Nimbarkacharya (Sanskrit: निम्बार्काचार्य, romanized: Nimbārkāchārya) (c. 1130 – c. 1200), also known as Nimbarka, Nimbaditya or Niyamananda, was a Hindu philosopher, theologian and the chief proponent of the theology of Dvaitadvaita (dvaita–advaita) or dualistic–non-dualistic. He played a major role in spreading the worship of the divine couple Radha and Krishna, and founded Nimbarka Sampradaya, one of four main traditions of Hindu sect Vaishnavism.
Niyamananda or Bhaskara
607 CE (disputed)
|Died||700 CE (disputed)|
|Founder of||Nimbarka Sampradaya|
To the left hand side of Goloka Bihari is the daughter of King Vrishabhanu, Sri Radha, who is as beautiful as the Lord and is worshipped by thousands of handmaidens. She fulfills the wishes of all. Sri Kishori is eternally remembered as Sri Ji.
Nimbarka is believed to have lived around the 11th and 12th centuries, but this dating has been questioned, suggesting that he lived somewhat earlier than Shankaracharya, in the 6th or 7th century CE. Born in Southern India in a Telugu Brahmin family, he spent most of his life in Mathura, Uttar Pradesh. He is sometimes identified with another philosopher named Bhaskara, but this is considered to be a misconception due to the differences between the spiritual views of the two saints.
Etymology and epithetsEdit
The word 'Nimbārka' (निंबार्क) is derived from two Sanskrit words — nimba (निम्ब) and arka (अर्क). It is believed that Nimbarka was given the name 'Niyamananda' at his birth. According to a folk tale, Niyamananda achieve the name Nimbarka because he trapped some rays of sunlight (arka) in the leaves of Neem (nimba). He was also referred as Nimbaditya by his followers. Sometimes Bhaskara is also considered his epithet because of the identification of Nimbarka with the philosopher Bhaskara. The tradition which he founded is named after him.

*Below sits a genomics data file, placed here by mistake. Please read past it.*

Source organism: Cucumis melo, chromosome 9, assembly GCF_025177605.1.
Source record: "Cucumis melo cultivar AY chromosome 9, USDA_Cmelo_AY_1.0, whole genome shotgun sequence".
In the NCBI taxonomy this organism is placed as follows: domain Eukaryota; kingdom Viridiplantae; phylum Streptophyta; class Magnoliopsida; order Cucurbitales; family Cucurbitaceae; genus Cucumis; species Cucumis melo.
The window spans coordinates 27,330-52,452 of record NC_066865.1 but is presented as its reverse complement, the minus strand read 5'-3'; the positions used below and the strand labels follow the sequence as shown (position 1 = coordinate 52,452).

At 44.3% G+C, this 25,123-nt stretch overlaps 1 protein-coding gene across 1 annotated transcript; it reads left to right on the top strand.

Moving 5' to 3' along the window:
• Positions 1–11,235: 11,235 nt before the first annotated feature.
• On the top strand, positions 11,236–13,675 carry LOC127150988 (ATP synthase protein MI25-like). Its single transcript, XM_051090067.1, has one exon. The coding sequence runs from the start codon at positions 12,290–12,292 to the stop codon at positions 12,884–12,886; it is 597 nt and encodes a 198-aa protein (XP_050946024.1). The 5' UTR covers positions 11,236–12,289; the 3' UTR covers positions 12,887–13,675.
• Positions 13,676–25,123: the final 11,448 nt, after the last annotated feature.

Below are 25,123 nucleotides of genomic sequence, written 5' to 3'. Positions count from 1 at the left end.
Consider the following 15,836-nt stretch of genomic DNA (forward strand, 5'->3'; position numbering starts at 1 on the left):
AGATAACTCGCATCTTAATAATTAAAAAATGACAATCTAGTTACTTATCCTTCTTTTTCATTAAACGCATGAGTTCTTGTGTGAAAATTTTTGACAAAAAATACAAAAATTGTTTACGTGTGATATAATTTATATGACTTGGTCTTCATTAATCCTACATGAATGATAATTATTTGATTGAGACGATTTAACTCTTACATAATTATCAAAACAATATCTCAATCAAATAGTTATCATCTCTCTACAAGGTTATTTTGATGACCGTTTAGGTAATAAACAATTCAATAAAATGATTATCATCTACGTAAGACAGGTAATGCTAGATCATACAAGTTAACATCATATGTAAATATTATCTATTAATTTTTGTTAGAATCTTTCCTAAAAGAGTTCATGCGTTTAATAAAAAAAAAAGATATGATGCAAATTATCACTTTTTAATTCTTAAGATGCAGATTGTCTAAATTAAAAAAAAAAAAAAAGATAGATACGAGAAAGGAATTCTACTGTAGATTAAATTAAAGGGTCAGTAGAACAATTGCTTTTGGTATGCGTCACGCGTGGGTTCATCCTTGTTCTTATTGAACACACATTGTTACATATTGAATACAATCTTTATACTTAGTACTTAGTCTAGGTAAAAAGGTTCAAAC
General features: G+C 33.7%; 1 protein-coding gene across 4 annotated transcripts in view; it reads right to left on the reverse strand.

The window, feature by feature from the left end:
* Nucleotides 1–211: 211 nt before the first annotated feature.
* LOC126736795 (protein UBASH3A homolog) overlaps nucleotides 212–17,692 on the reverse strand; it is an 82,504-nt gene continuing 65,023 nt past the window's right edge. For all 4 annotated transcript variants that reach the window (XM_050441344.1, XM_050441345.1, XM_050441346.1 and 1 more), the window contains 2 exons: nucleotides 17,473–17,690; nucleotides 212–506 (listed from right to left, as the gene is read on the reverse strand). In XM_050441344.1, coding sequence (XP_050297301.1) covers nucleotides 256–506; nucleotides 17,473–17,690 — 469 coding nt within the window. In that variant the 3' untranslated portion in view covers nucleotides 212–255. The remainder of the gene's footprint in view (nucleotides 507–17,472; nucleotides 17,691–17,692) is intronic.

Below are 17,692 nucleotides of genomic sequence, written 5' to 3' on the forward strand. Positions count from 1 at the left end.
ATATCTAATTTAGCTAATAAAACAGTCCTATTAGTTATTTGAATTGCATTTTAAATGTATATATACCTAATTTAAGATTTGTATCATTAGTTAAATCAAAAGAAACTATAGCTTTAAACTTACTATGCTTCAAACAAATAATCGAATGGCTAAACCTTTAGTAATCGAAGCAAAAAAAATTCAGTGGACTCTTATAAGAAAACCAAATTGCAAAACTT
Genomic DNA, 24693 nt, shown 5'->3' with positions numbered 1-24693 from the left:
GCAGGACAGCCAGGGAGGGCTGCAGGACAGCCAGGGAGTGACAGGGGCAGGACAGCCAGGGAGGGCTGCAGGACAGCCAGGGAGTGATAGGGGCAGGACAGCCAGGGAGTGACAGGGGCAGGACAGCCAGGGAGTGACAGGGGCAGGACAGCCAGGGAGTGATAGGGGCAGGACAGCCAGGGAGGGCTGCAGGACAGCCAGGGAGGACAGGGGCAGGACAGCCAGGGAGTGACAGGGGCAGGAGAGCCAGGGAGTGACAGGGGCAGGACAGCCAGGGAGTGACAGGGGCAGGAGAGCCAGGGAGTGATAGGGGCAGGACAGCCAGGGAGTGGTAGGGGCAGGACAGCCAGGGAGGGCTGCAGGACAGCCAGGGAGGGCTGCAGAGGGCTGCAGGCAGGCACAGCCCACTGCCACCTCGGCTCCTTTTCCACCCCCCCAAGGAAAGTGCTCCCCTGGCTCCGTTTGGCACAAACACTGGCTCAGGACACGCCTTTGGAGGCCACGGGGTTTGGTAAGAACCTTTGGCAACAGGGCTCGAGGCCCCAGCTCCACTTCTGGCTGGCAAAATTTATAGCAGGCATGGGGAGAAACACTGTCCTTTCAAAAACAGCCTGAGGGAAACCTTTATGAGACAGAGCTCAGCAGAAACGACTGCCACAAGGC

Nimbarka's traditional followers believe that he appeared in 3096 BCE, but this dating is controversial as historians believe that he lived between 7th and 11th century CE. According to Roma Bose, Nimbarka lived in the 13th century, on the presupposition that Śrī Nimbārkāchārya was the author of the work Madhvamukhamardana. Bhandarkar has placed him after Ramanuja, suggesting 1162 CE as the date of his demise. S. N. Dasgupta dated Nimbarka to around middle of 14th century, while S. A. A. Rizvi assigns a date of c.1130–1200 CE.
According to Satyanand, Bose's dating of the 13th century is an erroneous attribution. Malkovsky, following Satyanand, notes that in Bhandarkar's own work it is clearly stated that his dating of Nimbarka was an approximation based on an extremely flimsy calculation; yet most scholars chose to honour his suggested date, even until modern times. According to Malkovsky, Satyanand has convincingly demonstrated that Nimbarka and his immediate disciple Shrinivasa flourished well before Ramanuja (1017–1137 CE), arguing that Shrinivasa was a contemporary, or just after Sankaracarya (early 8th century). According to Ramnarace, summarising the available research, Nimbarka must be dated in the 7th century CE.